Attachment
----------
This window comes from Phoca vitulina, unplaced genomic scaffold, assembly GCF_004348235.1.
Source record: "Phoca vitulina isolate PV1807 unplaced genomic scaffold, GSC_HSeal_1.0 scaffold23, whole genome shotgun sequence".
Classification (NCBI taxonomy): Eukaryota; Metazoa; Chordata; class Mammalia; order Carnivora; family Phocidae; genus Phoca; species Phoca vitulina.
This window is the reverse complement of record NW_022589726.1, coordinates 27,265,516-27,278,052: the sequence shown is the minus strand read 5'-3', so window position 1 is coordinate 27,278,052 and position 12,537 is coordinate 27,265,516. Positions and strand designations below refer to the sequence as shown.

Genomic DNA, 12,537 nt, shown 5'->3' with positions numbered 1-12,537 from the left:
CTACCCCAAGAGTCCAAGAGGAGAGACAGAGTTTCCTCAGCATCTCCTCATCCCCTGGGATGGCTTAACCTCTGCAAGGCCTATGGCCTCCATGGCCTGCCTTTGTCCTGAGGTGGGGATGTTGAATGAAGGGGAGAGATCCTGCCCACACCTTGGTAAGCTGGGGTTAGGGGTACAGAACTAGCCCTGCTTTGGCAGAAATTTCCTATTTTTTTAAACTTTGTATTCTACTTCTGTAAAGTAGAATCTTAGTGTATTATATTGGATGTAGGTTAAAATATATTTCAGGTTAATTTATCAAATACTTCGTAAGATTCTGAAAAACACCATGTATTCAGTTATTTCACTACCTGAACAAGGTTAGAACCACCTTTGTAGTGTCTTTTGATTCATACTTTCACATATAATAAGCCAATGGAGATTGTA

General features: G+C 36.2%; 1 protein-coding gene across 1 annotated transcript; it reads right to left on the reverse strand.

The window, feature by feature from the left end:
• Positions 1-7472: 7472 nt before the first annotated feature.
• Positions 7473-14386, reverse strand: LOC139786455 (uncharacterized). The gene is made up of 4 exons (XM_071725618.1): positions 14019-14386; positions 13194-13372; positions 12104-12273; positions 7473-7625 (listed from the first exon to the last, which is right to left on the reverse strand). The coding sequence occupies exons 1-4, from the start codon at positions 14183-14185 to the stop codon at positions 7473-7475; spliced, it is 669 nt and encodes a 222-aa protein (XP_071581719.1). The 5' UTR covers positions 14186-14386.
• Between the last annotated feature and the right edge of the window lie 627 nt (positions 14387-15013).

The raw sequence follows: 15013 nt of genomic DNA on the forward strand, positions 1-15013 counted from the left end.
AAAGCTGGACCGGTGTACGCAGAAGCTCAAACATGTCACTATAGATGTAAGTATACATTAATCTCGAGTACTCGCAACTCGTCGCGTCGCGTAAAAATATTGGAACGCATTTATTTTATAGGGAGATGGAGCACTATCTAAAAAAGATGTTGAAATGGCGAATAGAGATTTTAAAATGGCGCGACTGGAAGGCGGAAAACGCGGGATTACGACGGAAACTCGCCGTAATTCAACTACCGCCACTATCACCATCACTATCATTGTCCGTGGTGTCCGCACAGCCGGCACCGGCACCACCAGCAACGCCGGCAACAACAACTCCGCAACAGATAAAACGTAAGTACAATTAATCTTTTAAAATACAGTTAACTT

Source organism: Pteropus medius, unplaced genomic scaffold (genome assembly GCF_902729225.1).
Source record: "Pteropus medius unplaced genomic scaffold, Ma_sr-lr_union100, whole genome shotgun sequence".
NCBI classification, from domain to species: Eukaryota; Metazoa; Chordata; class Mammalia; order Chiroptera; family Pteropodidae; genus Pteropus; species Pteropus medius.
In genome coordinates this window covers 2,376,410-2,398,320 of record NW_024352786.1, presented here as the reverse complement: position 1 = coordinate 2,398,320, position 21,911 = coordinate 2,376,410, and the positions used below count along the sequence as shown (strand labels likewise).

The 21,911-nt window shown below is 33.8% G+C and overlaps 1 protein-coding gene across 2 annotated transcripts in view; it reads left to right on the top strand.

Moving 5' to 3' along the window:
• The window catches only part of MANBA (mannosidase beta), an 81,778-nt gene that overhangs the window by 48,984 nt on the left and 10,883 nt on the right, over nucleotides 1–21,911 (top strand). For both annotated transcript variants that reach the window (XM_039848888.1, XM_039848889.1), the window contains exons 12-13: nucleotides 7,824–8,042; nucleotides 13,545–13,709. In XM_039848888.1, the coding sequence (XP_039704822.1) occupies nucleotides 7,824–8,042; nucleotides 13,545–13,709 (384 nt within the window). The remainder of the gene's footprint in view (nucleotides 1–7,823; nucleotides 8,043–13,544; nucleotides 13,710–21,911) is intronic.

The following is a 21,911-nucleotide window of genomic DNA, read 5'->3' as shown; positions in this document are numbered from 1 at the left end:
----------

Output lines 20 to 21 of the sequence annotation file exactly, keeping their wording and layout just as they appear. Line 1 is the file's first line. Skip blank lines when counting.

• The window catches only part of MANBA (mannosidase beta), an 81,778-nt gene that overhangs the window by 48,984 nt on the left and 10,883 nt on the right, over nucleotides 1–21,911 (top strand). For both annotated transcript variants that reach the window (XM_039848888.1, XM_039848889.1), the window contains exons 12-13: nucleotides 7,824–8,042; nucleotides 13,545–13,709. In XM_039848888.1, the coding sequence (XP_039704822.1) occupies nucleotides 7,824–8,042; nucleotides 13,545–13,709 (384 nt within the window). The remainder of the gene's footprint in view (nucleotides 1–7,823; nucleotides 8,043–13,544; nucleotides 13,710–21,911) is intronic.

The following is a 21,911-nucleotide window of genomic DNA, read 5'->3' as shown; positions in this document are numbered from 1 at the left end: